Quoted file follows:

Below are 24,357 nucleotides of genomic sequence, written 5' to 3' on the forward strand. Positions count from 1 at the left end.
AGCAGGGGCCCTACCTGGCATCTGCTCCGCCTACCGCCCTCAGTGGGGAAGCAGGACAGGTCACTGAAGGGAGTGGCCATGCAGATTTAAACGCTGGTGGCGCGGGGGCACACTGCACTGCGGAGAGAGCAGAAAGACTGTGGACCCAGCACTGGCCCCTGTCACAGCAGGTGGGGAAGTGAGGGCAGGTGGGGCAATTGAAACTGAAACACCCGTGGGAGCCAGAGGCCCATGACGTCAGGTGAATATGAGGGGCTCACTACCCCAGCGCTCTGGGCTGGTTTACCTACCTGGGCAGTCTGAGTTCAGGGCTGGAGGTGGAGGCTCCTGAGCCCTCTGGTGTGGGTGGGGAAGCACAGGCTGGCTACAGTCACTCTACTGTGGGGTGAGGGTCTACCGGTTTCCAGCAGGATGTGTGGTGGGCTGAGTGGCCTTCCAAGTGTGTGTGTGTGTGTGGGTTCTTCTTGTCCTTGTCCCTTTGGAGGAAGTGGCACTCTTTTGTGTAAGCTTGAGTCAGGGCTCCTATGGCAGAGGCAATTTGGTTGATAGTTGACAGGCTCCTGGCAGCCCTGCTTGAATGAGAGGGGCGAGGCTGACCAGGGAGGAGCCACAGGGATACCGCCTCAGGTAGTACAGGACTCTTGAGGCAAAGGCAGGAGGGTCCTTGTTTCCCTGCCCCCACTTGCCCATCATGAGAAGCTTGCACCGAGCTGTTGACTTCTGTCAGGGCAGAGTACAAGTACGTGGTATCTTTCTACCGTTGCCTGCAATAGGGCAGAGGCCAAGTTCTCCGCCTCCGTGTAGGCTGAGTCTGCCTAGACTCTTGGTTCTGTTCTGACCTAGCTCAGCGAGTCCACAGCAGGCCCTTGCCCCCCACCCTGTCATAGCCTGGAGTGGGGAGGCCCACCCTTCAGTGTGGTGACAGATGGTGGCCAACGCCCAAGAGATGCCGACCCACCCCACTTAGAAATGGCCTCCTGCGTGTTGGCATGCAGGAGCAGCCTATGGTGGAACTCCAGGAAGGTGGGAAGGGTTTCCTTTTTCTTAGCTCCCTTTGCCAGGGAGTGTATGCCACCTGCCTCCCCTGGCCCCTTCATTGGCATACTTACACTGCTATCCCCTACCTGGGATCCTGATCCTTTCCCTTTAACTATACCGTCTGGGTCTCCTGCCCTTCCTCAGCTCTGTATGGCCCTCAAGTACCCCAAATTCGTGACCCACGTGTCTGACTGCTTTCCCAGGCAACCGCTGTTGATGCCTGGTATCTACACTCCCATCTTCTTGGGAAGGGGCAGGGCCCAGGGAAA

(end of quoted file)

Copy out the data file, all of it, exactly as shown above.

Below are 24,357 nucleotides of genomic sequence, written 5' to 3' on the forward strand. Positions count from 1 at the left end.
AGCAGGGGCCCTACCTGGCATCTGCTCCGCCTACCGCCCTCAGTGGGGAAGCAGGACAGGTCACTGAAGGGAGTGGCCATGCAGATTTAAACGCTGGTGGCGCGGGGGCACACTGCACTGCGGAGAGAGCAGAAAGACTGTGGACCCAGCACTGGCCCCTGTCACAGCAGGTGGGGAAGTGAGGGCAGGTGGGGCAATTGAAACTGAAACACCCGTGGGAGCCAGAGGCCCATGACGTCAGGTGAATATGAGGGGCTCACTACCCCAGCGCTCTGGGCTGGTTTACCTACCTGGGCAGTCTGAGTTCAGGGCTGGAGGTGGAGGCTCCTGAGCCCTCTGGTGTGGGTGGGGAAGCACAGGCTGGCTACAGTCACTCTACTGTGGGGTGAGGGTCTACCGGTTTCCAGCAGGATGTGTGGTGGGCTGAGTGGCCTTCCAAGTGTGTGTGTGTGTGTGGGTTCTTCTTGTCCTTGTCCCTTTGGAGGAAGTGGCACTCTTTTGTGTAAGCTTGAGTCAGGGCTCCTATGGCAGAGGCAATTTGGTTGATAGTTGACAGGCTCCTGGCAGCCCTGCTTGAATGAGAGGGGCGAGGCTGACCAGGGAGGAGCCACAGGGATACCGCCTCAGGTAGTACAGGACTCTTGAGGCAAAGGCAGGAGGGTCCTTGTTTCCCTGCCCCCACTTGCCCATCATGAGAAGCTTGCACCGAGCTGTTGACTTCTGTCAGGGCAGAGTACAAGTACGTGGTATCTTTCTACCGTTGCCTGCAATAGGGCAGAGGCCAAGTTCTCCGCCTCCGTGTAGGCTGAGTCTGCCTAGACTCTTGGTTCTGTTCTGACCTAGCTCAGCGAGTCCACAGCAGGCCCTTGCCCCCCACCCTGTCATAGCCTGGAGTGGGGAGGCCCACCCTTCAGTGTGGTGACAGATGGTGGCCAACGCCCAAGAGATGCCGACCCACCCCACTTAGAAATGGCCTCCTGCGTGTTGGCATGCAGGAGCAGCCTATGGTGGAACTCCAGGAAGGTGGGAAGGGTTTCCTTTTTCTTAGCTCCCTTTGCCAGGGAGTGTATGCCACCTGCCTCCCCTGGCCCCTTCATTGGCATACTTACACTGCTATCCCCTACCTGGGATCCTGATCCTTTCCCTTTAACTATACCGTCTGGGTCTCCTGCCCTTCCTCAGCTCTGTATGGCCCTCAAGTACCCCAAATTCGTGACCCACGTGTCTGACTGCTTTCCCAGGCAACCGCTGTTGATGCCTGGTATCTACACTCCCATCTTCTTGGGAAGGGGCAGGGCCCAGGGAAA